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View from the 'ville
Thursday, November 6, 2008

By Al Myatt

Contenders vie for high stakes

By Al Myatt
All rights reserved.

East Carolina faces some obstacles as well as some significant potential rewards Saturday when it plays its homecoming game against Marshall.

First of all, it's a short week for ECU, which has the momentum of a 13-10 overtime win at Central Florida on Sunday. The Pirates overcame a 10-0 Golden Knights lead with under two minutes remaining in regulation to maintain their role as a major player in the Conference USA East Division race.

In contrast, the Thundering Herd has had plenty of time to prepare for the contest in Greenville since a 37-23 win on Oct. 28 over Houston, a team that rolled past the Pirates 41-24 on Sept. 27.

"They're playing really well with an awful lot of confidence right now as a football team," said ECU coach Skip Holtz. "That win from the Houston game gives them an 11-day break coming in to play us and it's almost like an open date. I'm sure they'll be well-rested and excited to come in here and play."

ECU and Marshall are are tied atop the division.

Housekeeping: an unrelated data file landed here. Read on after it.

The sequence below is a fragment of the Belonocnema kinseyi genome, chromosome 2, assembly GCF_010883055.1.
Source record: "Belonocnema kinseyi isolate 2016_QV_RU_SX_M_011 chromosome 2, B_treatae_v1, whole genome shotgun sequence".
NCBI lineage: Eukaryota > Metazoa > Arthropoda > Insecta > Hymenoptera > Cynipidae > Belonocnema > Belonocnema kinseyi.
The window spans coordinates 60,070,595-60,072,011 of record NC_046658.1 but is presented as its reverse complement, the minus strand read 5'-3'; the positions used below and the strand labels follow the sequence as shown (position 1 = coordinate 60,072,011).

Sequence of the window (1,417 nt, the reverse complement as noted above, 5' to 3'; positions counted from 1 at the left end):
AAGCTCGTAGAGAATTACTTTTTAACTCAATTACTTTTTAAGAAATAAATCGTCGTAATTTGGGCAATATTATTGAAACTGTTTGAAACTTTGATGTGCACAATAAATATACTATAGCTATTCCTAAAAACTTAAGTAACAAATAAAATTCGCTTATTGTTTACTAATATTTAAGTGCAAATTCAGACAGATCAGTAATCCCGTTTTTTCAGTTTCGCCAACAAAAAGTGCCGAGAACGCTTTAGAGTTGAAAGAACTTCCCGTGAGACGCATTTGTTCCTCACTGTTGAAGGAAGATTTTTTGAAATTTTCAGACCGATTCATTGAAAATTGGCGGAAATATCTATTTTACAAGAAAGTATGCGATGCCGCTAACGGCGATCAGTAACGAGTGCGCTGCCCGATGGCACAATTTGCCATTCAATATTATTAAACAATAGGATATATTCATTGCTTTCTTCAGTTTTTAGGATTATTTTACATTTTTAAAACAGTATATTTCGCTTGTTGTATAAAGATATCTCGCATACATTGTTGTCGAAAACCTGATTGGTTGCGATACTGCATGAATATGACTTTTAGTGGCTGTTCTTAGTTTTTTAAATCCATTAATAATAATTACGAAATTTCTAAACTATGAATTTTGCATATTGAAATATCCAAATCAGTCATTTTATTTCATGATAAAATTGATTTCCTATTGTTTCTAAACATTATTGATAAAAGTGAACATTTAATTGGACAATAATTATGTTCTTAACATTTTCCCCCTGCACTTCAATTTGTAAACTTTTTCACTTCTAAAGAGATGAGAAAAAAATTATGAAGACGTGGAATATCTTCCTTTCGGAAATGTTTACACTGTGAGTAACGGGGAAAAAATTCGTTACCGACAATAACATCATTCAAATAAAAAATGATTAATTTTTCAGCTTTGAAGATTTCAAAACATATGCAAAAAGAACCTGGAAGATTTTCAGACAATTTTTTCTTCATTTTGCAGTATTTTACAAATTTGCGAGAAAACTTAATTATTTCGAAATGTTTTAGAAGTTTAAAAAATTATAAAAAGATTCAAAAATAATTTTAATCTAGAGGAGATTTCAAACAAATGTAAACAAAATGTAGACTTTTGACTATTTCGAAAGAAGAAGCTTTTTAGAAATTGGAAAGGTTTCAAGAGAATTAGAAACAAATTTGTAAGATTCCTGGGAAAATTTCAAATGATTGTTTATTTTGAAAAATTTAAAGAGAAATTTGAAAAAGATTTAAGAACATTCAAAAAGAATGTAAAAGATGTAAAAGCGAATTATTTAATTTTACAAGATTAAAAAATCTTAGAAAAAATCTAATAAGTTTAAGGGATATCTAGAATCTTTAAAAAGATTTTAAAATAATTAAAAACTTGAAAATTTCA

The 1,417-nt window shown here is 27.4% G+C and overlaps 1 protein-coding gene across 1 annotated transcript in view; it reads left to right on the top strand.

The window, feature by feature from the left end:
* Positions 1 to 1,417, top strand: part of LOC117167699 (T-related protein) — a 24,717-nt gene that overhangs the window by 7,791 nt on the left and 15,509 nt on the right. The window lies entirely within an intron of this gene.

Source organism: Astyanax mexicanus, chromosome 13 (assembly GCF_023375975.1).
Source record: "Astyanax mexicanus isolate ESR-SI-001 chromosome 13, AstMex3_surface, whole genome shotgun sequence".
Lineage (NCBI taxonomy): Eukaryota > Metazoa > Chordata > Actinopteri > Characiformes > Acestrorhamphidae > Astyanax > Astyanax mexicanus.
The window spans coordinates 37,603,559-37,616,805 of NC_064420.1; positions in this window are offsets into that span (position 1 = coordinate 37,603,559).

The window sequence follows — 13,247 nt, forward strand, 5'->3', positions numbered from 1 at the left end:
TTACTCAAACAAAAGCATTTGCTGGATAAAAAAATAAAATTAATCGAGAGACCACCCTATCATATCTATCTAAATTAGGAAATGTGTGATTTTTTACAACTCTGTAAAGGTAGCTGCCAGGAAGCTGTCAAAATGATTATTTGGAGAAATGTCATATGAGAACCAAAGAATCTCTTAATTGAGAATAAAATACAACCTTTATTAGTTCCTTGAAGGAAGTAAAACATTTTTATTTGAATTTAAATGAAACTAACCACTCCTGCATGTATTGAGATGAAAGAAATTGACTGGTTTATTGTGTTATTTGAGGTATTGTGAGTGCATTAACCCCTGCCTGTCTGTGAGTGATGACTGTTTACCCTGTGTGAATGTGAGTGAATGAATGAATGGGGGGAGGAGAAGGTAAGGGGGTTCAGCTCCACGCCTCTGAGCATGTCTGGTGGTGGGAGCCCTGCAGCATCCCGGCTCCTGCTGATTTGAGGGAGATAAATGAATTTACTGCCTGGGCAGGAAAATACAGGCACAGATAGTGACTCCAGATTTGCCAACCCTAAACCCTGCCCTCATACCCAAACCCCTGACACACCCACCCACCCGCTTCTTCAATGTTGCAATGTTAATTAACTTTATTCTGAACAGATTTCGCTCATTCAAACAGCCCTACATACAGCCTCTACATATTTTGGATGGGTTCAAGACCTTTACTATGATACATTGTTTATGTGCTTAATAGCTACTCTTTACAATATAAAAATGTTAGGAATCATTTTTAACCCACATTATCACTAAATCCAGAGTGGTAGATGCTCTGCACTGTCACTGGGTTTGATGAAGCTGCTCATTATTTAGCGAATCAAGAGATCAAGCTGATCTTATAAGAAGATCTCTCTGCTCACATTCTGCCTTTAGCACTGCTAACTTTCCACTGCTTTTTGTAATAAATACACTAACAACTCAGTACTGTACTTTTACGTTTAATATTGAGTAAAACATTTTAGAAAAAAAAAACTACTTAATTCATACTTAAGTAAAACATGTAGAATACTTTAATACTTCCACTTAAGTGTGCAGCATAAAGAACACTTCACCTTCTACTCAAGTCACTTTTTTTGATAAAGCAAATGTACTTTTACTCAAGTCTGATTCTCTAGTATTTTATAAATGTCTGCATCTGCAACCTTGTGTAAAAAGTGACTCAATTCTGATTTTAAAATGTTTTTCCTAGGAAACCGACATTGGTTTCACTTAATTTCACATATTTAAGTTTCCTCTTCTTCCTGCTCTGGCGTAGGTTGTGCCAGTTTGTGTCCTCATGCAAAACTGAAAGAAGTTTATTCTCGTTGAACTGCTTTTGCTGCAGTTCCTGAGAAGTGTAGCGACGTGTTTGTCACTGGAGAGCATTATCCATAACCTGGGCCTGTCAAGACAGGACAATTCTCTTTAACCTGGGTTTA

"This is a really big game when you talk about conference implications and the division lead, as both of us are 3-1 at this point," Holtz said. "The winner of this game is going to come out the clear-cut favorite, so there are many conference implications within this game."

The main implication is that the Pirates-Herd winner could afford to lose one if its three remaining league games and still be guaranteed a berth in the C-USA championship game on Dec. 6 by virtue of its win in the head-to-head tiebreaker.

Marshall would appear to have the tougher schedule to close out the season as the Herd will host Central Florida on Nov. 15, travel to high-scoring Rice the following Saturday and finish up at home on Nov. 29 against Tulsa, which sustained its first loss of the season on Saturday at Arkansas.

The Pirates have road games at Southern Miss and UAB before concluding the regular season at home against Texas-El Paso.

That potential tiebreaking edge is a significant factor for ECU which has stumbled at Rice in 2006 and at Marshall in 2007 en route to a possible C-USA East Division title. The Herd was 1-8 overall and 1-4 in the league when it handed the Pirates a stunning 26-7 loss in Huntington.

"I want them to remember it," Holtz said. "After the opening kickoff and the first plays on offense and defense, I don't think last year's game is going to be much of a factor. Do I want them to remember last year's game so we can go out and put the preparation in? Yes, I do.

"We went up there and had an opportunity to hold first-place in the division and we couldn't do it. Now we're sitting in the same situation this year, only the game is a little bit earlier in the season. But we're sitting in the same situation where we're both coming in with a 3-1 record and the winner is going to walk out of here in first place in the East Division.